Originally published: January 27, 2014
Last updated: January 27, 2014 - 8:06pm
The Justice Department has agreed to relax its long-standing gag order on certain types of sensitive data requests made to companies, allowing them for the first time to publicize -- in broad terms -- how often they must furnish customer information to the government, US officials announced.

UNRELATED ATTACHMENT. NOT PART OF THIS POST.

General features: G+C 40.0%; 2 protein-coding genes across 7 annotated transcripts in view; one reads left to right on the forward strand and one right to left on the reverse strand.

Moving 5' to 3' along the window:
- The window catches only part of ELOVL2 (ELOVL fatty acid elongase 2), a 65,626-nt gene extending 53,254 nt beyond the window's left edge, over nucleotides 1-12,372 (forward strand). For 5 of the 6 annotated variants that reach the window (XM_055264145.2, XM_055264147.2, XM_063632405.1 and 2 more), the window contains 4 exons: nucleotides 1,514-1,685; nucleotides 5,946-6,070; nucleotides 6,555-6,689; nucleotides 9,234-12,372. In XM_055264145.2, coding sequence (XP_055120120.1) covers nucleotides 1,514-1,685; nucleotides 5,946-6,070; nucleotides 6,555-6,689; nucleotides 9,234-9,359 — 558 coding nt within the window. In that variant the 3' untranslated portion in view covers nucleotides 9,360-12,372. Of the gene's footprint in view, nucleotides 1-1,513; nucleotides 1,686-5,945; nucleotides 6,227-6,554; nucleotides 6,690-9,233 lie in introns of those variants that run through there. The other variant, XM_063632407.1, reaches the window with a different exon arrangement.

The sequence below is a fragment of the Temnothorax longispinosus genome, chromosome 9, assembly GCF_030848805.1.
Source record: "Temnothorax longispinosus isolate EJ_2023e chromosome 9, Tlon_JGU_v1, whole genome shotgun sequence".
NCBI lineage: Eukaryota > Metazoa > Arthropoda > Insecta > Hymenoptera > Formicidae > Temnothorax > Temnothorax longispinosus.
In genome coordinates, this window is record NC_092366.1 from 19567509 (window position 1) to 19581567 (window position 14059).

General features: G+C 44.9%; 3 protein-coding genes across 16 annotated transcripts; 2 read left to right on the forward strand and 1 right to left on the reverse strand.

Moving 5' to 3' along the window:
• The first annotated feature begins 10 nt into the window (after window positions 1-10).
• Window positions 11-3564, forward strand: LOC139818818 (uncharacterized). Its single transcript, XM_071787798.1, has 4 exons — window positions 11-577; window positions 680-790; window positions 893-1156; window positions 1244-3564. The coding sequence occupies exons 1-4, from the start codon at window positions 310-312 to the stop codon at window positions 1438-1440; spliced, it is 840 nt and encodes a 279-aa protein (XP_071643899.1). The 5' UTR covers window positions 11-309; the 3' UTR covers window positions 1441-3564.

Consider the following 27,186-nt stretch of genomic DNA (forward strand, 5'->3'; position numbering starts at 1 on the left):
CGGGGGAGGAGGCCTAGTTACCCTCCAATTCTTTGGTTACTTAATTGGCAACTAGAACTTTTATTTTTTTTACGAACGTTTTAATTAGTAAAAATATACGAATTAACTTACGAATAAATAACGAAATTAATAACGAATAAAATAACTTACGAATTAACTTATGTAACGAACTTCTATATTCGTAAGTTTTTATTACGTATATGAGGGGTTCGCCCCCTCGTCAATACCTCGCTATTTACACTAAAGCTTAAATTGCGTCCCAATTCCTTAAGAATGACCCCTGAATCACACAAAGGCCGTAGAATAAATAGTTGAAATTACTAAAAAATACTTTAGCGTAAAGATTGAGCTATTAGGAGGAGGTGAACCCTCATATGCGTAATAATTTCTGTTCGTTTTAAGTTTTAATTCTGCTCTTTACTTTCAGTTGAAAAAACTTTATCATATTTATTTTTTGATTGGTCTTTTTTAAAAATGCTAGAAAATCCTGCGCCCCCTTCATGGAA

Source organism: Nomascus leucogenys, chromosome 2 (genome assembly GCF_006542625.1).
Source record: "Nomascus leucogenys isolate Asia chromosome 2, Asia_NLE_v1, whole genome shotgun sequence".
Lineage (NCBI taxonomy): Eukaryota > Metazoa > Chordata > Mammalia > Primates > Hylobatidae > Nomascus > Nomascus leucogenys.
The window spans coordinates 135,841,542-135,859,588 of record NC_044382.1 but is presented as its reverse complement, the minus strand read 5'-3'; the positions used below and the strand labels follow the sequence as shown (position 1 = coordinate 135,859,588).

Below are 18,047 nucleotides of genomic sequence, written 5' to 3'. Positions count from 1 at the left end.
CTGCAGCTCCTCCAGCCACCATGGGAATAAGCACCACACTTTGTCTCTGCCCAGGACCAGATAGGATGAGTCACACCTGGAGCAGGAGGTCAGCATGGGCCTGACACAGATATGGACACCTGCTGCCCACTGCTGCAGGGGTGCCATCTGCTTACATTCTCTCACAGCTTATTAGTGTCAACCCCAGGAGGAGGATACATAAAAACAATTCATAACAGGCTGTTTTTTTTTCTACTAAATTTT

The agreement, struck in response to legal challenges from Google, Microsoft and other technology companies, comes as part of President Obama’s effort to ease the secrecy around government intelligence-gathering in the aftermath of revelations by former National Security Agency contractor Edward Snowden. The new policy will allow companies to report on national security letters -- a form of administrative subpoena -- as well as on requests from the Foreign Intelligence Surveillance Court (FISC). However, they will be permitted to disclose the volume of requests only in wide numerical ranges. The same rules will apply to requests from the FISC. Companies will also have the option of lumping the two categories of data requests together in a single total. If they do so, the numeric range can be in smaller bands, such as between “zero and 249,” according to the Justice Department. US officials have said that more-precise reporting might tip targets off to investigations.
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